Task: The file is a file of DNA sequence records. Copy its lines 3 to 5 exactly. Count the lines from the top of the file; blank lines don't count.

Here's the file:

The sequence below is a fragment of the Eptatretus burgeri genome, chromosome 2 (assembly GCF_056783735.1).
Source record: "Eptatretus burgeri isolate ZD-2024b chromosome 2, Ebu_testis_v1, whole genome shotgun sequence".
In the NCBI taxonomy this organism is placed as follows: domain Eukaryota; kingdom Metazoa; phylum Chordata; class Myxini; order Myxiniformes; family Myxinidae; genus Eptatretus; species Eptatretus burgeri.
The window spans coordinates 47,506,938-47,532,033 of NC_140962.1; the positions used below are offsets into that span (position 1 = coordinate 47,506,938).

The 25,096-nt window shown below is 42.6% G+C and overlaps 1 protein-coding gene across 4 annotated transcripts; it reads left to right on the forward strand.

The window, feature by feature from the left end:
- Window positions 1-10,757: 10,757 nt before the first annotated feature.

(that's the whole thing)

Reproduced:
In the NCBI taxonomy this organism is placed as follows: domain Eukaryota; kingdom Metazoa; phylum Chordata; class Myxini; order Myxiniformes; family Myxinidae; genus Eptatretus; species Eptatretus burgeri.
The window spans coordinates 47,506,938-47,532,033 of NC_140962.1; the positions used below are offsets into that span (position 1 = coordinate 47,506,938).

The 25,096-nt window shown below is 42.6% G+C and overlaps 1 protein-coding gene across 4 annotated transcripts; it reads left to right on the forward strand.